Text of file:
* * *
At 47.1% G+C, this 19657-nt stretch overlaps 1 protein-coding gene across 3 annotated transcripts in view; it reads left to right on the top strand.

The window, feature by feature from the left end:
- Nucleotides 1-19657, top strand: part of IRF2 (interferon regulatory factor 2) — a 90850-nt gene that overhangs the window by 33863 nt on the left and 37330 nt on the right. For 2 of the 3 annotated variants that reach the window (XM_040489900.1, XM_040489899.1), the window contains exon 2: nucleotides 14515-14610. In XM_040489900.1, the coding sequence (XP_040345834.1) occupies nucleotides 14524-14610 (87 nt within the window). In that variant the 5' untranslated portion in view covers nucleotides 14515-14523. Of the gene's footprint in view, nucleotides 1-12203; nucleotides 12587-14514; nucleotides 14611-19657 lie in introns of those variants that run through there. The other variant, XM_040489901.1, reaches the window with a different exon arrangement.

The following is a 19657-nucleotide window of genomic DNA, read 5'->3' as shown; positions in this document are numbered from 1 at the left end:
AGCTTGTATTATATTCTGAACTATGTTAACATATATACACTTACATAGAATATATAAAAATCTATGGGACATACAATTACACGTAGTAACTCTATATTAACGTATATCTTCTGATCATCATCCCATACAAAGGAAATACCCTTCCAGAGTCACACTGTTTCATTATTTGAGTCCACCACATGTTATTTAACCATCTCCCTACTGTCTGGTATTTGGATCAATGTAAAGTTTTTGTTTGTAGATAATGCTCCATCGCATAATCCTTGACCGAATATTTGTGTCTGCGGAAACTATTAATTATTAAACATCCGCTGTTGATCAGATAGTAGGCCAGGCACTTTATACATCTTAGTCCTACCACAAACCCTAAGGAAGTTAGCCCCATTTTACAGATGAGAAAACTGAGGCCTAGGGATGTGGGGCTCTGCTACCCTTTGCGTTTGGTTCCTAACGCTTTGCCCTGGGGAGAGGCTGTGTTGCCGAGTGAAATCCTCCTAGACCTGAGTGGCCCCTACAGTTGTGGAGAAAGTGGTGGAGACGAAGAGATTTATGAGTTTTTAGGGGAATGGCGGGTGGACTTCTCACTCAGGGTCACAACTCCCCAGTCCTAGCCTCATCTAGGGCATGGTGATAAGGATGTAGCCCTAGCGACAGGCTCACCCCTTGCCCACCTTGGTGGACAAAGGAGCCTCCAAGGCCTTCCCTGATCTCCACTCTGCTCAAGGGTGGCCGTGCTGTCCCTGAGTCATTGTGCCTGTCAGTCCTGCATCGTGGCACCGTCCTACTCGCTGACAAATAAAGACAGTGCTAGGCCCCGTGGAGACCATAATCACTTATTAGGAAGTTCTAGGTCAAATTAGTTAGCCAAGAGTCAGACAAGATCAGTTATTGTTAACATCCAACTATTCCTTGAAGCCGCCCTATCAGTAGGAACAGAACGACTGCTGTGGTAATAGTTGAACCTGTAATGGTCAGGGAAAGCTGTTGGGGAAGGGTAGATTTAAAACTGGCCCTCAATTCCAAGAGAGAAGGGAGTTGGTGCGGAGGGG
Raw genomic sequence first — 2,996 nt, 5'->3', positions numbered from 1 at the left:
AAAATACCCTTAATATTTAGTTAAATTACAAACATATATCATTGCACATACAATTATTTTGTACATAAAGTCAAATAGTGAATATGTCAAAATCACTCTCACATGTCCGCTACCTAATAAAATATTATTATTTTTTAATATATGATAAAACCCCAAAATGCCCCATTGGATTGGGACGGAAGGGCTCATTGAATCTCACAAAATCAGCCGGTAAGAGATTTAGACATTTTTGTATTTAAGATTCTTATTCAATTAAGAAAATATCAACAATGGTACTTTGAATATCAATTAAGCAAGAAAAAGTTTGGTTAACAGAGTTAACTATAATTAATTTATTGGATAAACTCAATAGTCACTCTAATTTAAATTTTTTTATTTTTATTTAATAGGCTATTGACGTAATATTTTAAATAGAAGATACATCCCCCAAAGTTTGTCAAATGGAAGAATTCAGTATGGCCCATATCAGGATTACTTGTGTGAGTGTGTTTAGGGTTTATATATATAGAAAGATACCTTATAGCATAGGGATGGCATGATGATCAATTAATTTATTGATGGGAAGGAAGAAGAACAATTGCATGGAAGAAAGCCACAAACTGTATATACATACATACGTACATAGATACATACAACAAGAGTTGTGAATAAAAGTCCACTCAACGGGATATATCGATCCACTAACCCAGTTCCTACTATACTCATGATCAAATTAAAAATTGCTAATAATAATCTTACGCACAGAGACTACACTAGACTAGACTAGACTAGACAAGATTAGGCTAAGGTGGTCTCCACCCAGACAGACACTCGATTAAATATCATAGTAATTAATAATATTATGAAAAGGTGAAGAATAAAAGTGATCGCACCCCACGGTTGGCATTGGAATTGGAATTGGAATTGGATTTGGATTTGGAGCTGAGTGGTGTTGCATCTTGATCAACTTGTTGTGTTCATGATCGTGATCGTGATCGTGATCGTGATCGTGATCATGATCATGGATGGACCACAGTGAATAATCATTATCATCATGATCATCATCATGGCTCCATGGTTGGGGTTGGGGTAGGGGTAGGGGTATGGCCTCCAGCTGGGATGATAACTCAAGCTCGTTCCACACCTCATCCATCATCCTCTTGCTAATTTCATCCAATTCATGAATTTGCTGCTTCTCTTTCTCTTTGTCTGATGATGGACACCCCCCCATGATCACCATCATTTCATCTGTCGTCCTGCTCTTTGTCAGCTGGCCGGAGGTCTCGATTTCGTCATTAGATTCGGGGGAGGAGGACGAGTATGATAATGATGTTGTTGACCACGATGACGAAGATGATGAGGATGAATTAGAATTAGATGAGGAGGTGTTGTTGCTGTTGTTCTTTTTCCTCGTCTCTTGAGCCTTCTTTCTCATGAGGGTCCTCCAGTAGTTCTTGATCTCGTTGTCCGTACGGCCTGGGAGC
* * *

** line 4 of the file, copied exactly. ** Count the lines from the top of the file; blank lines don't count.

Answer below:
The following is a 19657-nucleotide window of genomic DNA, read 5'->3' as shown; positions in this document are numbered from 1 at the left end: